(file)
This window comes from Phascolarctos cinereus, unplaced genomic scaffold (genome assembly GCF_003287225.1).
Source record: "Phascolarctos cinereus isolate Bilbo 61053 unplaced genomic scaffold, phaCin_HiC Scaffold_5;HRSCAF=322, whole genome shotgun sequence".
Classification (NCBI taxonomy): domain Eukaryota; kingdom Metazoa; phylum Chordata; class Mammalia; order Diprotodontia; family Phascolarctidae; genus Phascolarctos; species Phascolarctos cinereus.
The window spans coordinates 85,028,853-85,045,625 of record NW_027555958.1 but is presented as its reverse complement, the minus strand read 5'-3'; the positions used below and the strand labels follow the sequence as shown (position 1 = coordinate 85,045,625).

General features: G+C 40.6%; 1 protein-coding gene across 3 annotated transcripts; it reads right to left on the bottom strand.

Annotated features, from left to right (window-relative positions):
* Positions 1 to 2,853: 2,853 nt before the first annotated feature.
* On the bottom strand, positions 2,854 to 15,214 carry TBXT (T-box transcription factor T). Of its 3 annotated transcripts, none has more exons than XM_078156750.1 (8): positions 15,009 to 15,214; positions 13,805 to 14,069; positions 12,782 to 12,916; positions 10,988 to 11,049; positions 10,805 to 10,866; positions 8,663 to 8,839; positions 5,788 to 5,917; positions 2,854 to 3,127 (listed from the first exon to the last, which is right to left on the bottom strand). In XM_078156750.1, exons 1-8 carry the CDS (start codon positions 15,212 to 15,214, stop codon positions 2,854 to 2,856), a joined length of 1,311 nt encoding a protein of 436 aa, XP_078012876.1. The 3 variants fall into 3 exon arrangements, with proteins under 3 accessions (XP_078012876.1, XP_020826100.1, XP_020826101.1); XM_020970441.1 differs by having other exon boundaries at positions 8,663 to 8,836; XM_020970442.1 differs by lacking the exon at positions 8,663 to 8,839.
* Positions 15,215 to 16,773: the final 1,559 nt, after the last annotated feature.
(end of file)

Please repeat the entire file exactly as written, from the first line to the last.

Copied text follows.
This window comes from Phascolarctos cinereus, unplaced genomic scaffold (genome assembly GCF_003287225.1).
Source record: "Phascolarctos cinereus isolate Bilbo 61053 unplaced genomic scaffold, phaCin_HiC Scaffold_5;HRSCAF=322, whole genome shotgun sequence".
Classification (NCBI taxonomy): domain Eukaryota; kingdom Metazoa; phylum Chordata; class Mammalia; order Diprotodontia; family Phascolarctidae; genus Phascolarctos; species Phascolarctos cinereus.
The window spans coordinates 85,028,853-85,045,625 of record NW_027555958.1 but is presented as its reverse complement, the minus strand read 5'-3'; the positions used below and the strand labels follow the sequence as shown (position 1 = coordinate 85,045,625).

General features: G+C 40.6%; 1 protein-coding gene across 3 annotated transcripts; it reads right to left on the bottom strand.

Annotated features, from left to right (window-relative positions):
* Positions 1 to 2,853: 2,853 nt before the first annotated feature.
* On the bottom strand, positions 2,854 to 15,214 carry TBXT (T-box transcription factor T). Of its 3 annotated transcripts, none has more exons than XM_078156750.1 (8): positions 15,009 to 15,214; positions 13,805 to 14,069; positions 12,782 to 12,916; positions 10,988 to 11,049; positions 10,805 to 10,866; positions 8,663 to 8,839; positions 5,788 to 5,917; positions 2,854 to 3,127 (listed from the first exon to the last, which is right to left on the bottom strand). In XM_078156750.1, exons 1-8 carry the CDS (start codon positions 15,212 to 15,214, stop codon positions 2,854 to 2,856), a joined length of 1,311 nt encoding a protein of 436 aa, XP_078012876.1. The 3 variants fall into 3 exon arrangements, with proteins under 3 accessions (XP_078012876.1, XP_020826100.1, XP_020826101.1); XM_020970441.1 differs by having other exon boundaries at positions 8,663 to 8,836; XM_020970442.1 differs by lacking the exon at positions 8,663 to 8,839.
* Positions 15,215 to 16,773: the final 1,559 nt, after the last annotated feature.